In March of last year my husband was feeling really tired. Nothing else was wrong; it was just hard to get up in the mornings and he had little energy during the day. He had a new job, so we figured it was stress plus our tendency to stay up late talking and watching movies. One day he felt faint at work and asked me to drive him to our primary care. They did one little blood test, and the next thing we knew, the doctor came in, sat down, and told us my husband’s kidneys had stopped working. He told us to go straight to the nearest kidney clinic in the next town over and hurry. Once we got there, they told us to skip the tests and go straight to the ER. Once there, they immediately admitted him to the hospital and started him on dialysis. This was all very shocking and confusing and sudden. We were scared, we had no idea what was going to happen to him, and we weren’t getting many answers.
In the following months, after we were finally able to get him home from the hospital, we had to learn a lot about the kidneys and how to deal with kidney disease. We started off with 5 a.m. trips to the hemodialysis clinic three times a week. Sometimes I was kept waiting long past the time his treatments were to have been finished. They’d finally wheel him out and tell me his blood pressure had bottomed out. He looked like the life had been drained out of him, and he couldn’t even carry on a coherent conversation with me until he had slept most of the day to recover. He told me his treatments were terrifying and no one would explain to him what was happening when his blood pressure dropped and he faded out. It scared me to see him that way, too.
We decided to switch to peritoneal dialysis after the cheerful spokeswoman told us all about how he’d have more free time, and we’d be able to do treatments at home, and it wouldn’t be as harsh as hemo. He’d have more energy and be able to eat a wider variety of foods. We optimistically thought he’d be able to carry on with working a regular schedule. Turns out he had to be hooked up to his cycler every night for almost 12 hours. He was able to spend less time working and eventually had to resign. We have a whole room full of boxed supplies, we can’t travel, we have to scour every nutrition label at the grocery, he has to take a page of medicines while I have to give him shots, and he’s still tired and in pain at least once every day. Not to sound all negative, but sheesh. My husband thinks he might have preferred hemo.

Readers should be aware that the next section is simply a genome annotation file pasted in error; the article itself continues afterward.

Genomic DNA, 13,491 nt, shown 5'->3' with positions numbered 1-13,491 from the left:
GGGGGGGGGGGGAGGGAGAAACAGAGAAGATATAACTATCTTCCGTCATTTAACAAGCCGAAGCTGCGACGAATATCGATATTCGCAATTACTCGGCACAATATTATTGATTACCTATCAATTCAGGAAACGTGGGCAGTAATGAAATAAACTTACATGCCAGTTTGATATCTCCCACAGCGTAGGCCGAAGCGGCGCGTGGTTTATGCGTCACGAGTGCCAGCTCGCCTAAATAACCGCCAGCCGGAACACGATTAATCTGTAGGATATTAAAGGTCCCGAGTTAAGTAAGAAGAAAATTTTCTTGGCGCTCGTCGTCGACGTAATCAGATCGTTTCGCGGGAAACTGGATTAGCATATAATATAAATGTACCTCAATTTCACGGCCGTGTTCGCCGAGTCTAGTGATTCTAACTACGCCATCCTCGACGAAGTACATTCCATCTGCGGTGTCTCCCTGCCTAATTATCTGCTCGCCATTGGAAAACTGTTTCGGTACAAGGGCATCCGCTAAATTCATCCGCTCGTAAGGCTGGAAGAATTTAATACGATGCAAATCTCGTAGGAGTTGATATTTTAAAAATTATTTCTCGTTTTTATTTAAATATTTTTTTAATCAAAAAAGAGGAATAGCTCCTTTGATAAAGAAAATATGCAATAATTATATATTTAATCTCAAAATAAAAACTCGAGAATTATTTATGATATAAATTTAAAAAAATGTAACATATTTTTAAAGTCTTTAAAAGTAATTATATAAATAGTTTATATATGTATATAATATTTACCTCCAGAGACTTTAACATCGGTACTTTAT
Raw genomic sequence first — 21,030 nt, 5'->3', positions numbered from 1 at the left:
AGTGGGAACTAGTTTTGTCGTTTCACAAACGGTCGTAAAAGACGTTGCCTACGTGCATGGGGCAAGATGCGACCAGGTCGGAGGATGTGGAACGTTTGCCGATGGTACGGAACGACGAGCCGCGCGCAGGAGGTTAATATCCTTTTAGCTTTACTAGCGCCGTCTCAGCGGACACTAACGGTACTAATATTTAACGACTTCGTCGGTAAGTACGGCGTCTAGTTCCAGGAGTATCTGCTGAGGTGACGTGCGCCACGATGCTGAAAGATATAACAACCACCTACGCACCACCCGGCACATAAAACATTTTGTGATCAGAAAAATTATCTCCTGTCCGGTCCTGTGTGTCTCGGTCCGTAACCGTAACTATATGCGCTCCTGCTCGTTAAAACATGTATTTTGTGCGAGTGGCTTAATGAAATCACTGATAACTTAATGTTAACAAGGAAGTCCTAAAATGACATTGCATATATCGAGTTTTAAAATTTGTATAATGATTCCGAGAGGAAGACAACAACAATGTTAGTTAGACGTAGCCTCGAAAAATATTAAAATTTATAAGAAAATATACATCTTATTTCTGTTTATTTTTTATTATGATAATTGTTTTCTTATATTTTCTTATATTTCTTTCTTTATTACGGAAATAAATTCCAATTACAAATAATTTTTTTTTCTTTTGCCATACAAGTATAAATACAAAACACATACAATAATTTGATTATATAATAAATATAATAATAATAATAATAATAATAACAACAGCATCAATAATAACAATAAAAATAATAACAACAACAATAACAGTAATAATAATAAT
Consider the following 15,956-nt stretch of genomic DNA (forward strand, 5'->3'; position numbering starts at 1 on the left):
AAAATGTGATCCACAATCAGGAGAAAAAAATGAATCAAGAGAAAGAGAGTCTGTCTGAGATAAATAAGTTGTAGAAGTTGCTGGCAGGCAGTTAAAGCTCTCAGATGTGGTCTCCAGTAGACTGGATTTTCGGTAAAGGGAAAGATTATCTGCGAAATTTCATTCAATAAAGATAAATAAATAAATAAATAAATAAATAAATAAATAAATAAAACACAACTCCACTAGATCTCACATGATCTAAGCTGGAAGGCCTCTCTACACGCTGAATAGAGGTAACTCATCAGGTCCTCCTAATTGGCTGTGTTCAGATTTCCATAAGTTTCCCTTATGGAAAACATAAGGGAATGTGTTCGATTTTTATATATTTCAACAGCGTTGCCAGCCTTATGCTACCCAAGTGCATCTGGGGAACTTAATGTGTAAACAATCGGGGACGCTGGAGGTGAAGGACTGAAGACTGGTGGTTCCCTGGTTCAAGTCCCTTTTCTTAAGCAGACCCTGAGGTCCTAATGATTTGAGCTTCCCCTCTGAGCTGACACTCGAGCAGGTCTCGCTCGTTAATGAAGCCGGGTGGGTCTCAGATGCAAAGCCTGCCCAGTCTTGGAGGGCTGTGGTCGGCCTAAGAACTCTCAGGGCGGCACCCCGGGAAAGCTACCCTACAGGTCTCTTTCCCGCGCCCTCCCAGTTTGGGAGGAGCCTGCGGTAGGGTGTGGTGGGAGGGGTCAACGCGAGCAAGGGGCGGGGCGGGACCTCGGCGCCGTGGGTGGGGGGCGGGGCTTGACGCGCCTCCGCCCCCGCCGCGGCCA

I can’t count the times, during all of this, that my husband and I turned to each other and said, “I wish somebody had told us that.” From what the kidneys actually do for the body, to what the different treatments really involve, it’s amazing what we weren’t taught beforehand. I keep thinking that maybe in that Health class we took during high school they could have told us about organ function or nutrition or common medical problems instead of just trying to convince us that abstinence is for winners. Maybe in Biology they could have explained what the kidneys do and why instead of having us dissect that smelly frog for no reason.
A lot of people don’t seem to have a good idea of what kidney disease is like for those who have it. My husband would occasionally hear, “Hope you get better soon!” and just cringe because that well-wisher had no grasp of what he was dealing with. He’s struggled against feeling depressed and angry about it, but what did make him feel better was reading the I Hate Dialysis forum. He would stay awake during his treatments at night and read about people going through the same experiences he was. It’s a great place to get information on what dialysis is like for those who have to do it, and for those who are going to begin dialysis it’s a good place to get some answers.
Nowadays, having become experts in dealing with dialysis and having remained surprisingly positive throughout it all, my husband and I eagerly await the call from a transplant group that says they have a new kidney ready. We’ve probably got a couple more years to wait yet. There’s a ton of information to absorb about the transplant process as well. I never considered organ donation before, and I bet a lot of people don’t. The whole idea was just a little squicky to think about I guess, and I didn’t know anything about it. Now, though, I don’t think there’s any reason not to register as a donor. If I can make better the lives of people like my husband who are having a rough time and can’t live the lives they want, why not? And one can even donate a kidney and live perfectly normally afterward since everyone’s got two.
The National Kidney Foundation has a great deal of information on kidneys, kidney patients, and donation. Take a look. And if you want to learn more about becoming an organ and tissue donor, check out donatelife.net or organdonor.gov.